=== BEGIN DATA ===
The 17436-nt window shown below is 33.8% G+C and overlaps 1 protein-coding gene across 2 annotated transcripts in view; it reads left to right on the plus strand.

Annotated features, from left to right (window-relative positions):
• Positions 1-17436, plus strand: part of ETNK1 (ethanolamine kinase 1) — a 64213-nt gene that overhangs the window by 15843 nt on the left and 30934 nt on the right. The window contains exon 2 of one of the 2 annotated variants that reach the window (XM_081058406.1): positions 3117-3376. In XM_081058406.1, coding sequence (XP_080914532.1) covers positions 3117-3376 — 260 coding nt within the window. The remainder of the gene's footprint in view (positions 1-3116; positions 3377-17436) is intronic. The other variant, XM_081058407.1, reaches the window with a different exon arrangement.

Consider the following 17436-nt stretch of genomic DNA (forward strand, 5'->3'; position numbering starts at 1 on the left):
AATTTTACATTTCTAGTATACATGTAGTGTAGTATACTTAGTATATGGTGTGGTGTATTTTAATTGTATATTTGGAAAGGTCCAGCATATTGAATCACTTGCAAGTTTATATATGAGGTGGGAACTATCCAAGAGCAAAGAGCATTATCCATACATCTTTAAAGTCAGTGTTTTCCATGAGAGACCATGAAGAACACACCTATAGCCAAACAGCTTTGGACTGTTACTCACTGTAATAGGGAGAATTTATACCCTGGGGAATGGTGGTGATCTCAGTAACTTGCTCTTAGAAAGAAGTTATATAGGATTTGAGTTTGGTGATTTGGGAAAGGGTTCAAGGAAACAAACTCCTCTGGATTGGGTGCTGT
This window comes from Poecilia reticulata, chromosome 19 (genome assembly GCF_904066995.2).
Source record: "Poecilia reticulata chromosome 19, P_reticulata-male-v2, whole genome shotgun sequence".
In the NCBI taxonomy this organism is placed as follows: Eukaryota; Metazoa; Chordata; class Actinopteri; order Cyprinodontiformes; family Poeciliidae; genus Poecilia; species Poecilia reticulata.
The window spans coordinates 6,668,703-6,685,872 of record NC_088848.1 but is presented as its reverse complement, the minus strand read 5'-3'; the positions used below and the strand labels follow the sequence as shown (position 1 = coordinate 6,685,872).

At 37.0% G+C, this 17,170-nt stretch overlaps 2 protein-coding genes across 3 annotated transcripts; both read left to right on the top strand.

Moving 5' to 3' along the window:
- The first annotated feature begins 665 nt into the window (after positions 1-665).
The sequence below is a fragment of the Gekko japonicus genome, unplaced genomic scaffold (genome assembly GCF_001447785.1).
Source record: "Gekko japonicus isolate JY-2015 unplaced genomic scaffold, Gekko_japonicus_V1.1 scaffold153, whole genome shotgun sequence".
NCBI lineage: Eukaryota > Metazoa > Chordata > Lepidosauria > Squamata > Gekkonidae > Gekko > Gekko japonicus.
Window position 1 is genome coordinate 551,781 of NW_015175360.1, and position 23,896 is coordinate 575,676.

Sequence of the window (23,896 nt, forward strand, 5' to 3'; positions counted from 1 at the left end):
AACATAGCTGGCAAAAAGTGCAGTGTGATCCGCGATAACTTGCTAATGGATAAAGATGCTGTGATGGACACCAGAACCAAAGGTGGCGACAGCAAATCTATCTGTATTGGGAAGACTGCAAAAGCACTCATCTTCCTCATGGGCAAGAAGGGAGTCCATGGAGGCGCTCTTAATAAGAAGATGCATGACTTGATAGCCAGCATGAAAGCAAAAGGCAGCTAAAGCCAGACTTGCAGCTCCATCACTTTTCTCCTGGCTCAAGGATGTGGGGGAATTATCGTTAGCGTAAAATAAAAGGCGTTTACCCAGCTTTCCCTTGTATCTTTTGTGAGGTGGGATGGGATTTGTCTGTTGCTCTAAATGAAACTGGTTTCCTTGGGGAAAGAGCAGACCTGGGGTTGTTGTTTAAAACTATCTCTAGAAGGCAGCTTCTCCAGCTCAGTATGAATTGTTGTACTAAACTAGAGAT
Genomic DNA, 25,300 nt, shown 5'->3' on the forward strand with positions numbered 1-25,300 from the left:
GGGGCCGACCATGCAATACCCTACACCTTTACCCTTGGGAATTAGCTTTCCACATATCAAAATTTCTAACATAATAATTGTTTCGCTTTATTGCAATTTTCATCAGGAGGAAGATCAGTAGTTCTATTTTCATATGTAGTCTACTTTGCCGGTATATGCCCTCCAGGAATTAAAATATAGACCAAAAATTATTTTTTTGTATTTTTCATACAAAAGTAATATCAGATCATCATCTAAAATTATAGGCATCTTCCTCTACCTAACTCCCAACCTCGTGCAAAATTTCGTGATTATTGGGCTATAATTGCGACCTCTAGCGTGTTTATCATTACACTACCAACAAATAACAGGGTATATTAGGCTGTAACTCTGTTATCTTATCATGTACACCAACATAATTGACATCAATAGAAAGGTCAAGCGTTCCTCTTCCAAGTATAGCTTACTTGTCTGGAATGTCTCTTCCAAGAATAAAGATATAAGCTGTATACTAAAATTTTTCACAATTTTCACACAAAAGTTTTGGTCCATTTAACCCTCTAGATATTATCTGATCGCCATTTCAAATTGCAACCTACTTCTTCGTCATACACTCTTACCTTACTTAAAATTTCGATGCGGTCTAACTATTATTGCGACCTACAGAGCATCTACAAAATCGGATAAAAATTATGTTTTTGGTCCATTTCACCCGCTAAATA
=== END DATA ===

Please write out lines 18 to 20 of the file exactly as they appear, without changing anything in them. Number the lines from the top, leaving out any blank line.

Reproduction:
AACATAGCTGGCAAAAAGTGCAGTGTGATCCGCGATAACTTGCTAATGGATAAAGATGCTGTGATGGACACCAGAACCAAAGGTGGCGACAGCAAATCTATCTGTATTGGGAAGACTGCAAAAGCACTCATCTTCCTCATGGGCAAGAAGGGAGTCCATGGAGGCGCTCTTAATAAGAAGATGCATGACTTGATAGCCAGCATGAAAGCAAAAGGCAGCTAAAGCCAGACTTGCAGCTCCATCACTTTTCTCCTGGCTCAAGGATGTGGGGGAATTATCGTTAGCGTAAAATAAAAGGCGTTTACCCAGCTTTCCCTTGTATCTTTTGTGAGGTGGGATGGGATTTGTCTGTTGCTCTAAATGAAACTGGTTTCCTTGGGGAAAGAGCAGACCTGGGGTTGTTGTTTAAAACTATCTCTAGAAGGCAGCTTCTCCAGCTCAGTATGAATTGTTGTACTAAACTAGAGAT
Genomic DNA, 25,300 nt, shown 5'->3' on the forward strand with positions numbered 1-25,300 from the left:
GGGGCCGACCATGCAATACCCTACACCTTTACCCTTGGGAATTAGCTTTCCACATATCAAAATTTCTAACATAATAATTGTTTCGCTTTATTGCAATTTTCATCAGGAGGAAGATCAGTAGTTCTATTTTCATATGTAGTCTACTTTGCCGGTATATGCCCTCCAGGAATTAAAATATAGACCAAAAATTATTTTTTTGTATTTTTCATACAAAAGTAATATCAGATCATCATCTAAAATTATAGGCATCTTCCTCTACCTAACTCCCAACCTCGTGCAAAATTTCGTGATTATTGGGCTATAATTGCGACCTCTAGCGTGTTTATCATTACACTACCAACAAATAACAGGGTATATTAGGCTGTAACTCTGTTATCTTATCATGTACACCAACATAATTGACATCAATAGAAAGGTCAAGCGTTCCTCTTCCAAGTATAGCTTACTTGTCTGGAATGTCTCTTCCAAGAATAAAGATATAAGCTGTATACTAAAATTTTTCACAATTTTCACACAAAAGTTTTGGTCCATTTAACCCTCTAGATATTATCTGATCGCCATTTCAAATTGCAACCTACTTCTTCGTCATACACTCTTACCTTACTTAAAATTTCGATGCGGTCTAACTATTATTGCGACCTACAGAGCATCTACAAAATCGGATAAAAATTATGTTTTTGGTCCATTTCACCCGCTAAATA